PuckJunkie

Poly finish causing warp?

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HI all -

About three years ago I built some basic shelves to fit under a raised bed. They fit great, but I was never happy with the finish, which I let the family do and was just acrylic paint. When we moved six month ago, we got rid of the raised bed and I took the opportunity to put a top coat on the shelves. I briefly sanded, wiped it with tack cloth, then put on three coats of a water-based polyurethane finish. It looked much better (although the entire episode convinced me I have a need to learn a lot more about finishing).

Yesterday I noticed that now the side of one bookshelf is bowed outward significantly. You can see the basic structure from the picture. The bookshelf is about 4' high and has a top, middle shelf, and bottom shelf that are all fixed; the left side is warped outward between the fixed points so that the floating shelves now barely engage the shelf pins. This is only on the front of the shelves, as the back is held together by 1/8" ply that is also apparently holding it solidly in place; from the back, the board is flat, and warps more as it gets to the front of the shelf. I hesitate to blame the poly, but those shelves sat entirely unchanged for two years before I put that top coat on.

Obviously the finish is on both sides, although I have read repeatedly that the idea you have to finish both sides of a piece of wood is an old wives' tale. What I don't know is what could cause something like this. I just want to try to prevent something like this in the future - this was a small project, but I have bigger things in mind down the road!

I also need to fix the issue, and the only fix I see is to convert those two floating shelves into fixed shelves and screw them in, either from the outside and try to hide the screw holes, or from the inside using pocket holes.

Thanks,

Puck

P.S. Go easy on my taste in books, those aren't all mine.

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Screws would work but would be the worst looking. Beings that it's already black you could do a dab of wood glue and some brad nails. If you don't have an air nailer hand pounded nails will work just make sure to pre-drill. If you had a clamp to hold things together while the glue dried it'd make things better. There is a chance that the water in the finish caused this but through acrylic paint seems odd.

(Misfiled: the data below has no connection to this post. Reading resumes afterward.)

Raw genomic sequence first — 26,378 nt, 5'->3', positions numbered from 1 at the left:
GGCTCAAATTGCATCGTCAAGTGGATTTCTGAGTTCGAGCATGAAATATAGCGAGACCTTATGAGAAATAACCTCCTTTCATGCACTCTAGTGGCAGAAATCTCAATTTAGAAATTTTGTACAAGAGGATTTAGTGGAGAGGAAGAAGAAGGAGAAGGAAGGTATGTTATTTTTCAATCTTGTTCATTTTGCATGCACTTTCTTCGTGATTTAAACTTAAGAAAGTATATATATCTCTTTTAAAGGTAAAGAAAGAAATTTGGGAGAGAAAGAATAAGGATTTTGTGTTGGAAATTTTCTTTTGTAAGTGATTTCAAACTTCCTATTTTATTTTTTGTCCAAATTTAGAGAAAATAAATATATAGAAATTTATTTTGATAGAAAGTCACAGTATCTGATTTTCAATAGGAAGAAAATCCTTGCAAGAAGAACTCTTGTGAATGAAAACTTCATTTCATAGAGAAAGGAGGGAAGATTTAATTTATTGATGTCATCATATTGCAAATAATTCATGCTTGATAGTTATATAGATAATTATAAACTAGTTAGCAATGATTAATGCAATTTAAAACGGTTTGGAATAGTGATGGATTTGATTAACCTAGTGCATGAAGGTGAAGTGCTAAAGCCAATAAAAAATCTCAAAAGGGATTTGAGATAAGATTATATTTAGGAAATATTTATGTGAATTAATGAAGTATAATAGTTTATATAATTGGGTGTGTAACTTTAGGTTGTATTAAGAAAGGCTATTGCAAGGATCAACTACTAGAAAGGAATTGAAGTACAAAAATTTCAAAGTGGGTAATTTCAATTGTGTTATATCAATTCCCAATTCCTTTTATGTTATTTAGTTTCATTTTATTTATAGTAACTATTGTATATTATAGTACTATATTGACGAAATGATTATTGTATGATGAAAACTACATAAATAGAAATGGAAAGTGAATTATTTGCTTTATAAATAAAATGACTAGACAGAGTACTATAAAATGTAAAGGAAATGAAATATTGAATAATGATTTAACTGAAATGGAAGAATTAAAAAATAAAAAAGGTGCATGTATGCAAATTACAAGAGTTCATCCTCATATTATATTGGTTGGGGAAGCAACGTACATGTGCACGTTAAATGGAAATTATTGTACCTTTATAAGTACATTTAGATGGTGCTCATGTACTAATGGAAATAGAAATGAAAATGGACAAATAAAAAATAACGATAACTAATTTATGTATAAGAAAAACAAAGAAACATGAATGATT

Book collection isn't bad i saw Robin Hobb and a few Ender's books. I have the entire ender's game and ender's shadow series in first editions.

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35 minutes ago, BillyJack said:

"Old wives tale"?

It's beyond my expertise to make an assessment, but brief sidebars in woodworking magazines and the occasional online article like these all have made the claim that finishing both sides of a piece of wood is purely an aesthetic choice:

https://www.woodshopnews.com/columns-blogs/finishing-both-sides-is-warped-thinking

https://www.popularwoodworking.com/article/finish_both_sides_not_necessary/

I have no experience in the matter, but I've never seen a corresponding article claiming the opposite. Still, as I mentioned, this wood is finished with both acrylic and water-based poly on both sides, so it shouldn't be a factor here.

38 minutes ago, Chestnut said:

Screws would work but would be the worst looking. Beings that it's already black you could do a dab of wood glue and some brad nails. If you don't have an air nailer hand pounded nails will work just make sure to pre-drill. If you had a clamp to hold things together while the glue dried it'd make things better. There is a chance that the water in the finish caused this but through acrylic paint seems odd.

Book collection isn't bad i saw Robin Hobb and a few Ender's books. I have the entire ender's game and ender's shadow series in first editions.

I have a brad nailer, I hadn't considered that. I'd guess the brads would be pretty difficult to see against the black paint? Not sure about how much glue would accomplish - it would be the shelf's end grain being glued up against a finished surface. I haven't tried that before, but it doesn't sound like a recipe for success.

I'm really puzzled by the cause. It is a water-based finish, but this only happened on one board, and over the top of acrylic paint? 

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19 minutes ago, PuckJunkie said:

I have a brad nailer, I hadn't considered that. I'd guess the brads would be pretty difficult to see against the black paint? Not sure about how much glue would accomplish - it would be the shelf's end grain being glued up against a finished surface. I haven't tried that before, but it doesn't sound like a recipe for success.

It won't do a ton but it'll do more than brads alone. You could try CA glue.

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As there appears to be no connection of the two sides in the front, other than the top and bottom shelves, I’d be inclined to believe that the weight of the books is what makes the side to bow out. I would screw the shelves to the sides using pocket screws if you have it. If not, screw from the sides, recessing the screws and cut plugs (or dowels) to cover the screws, sand  and touchup with paint.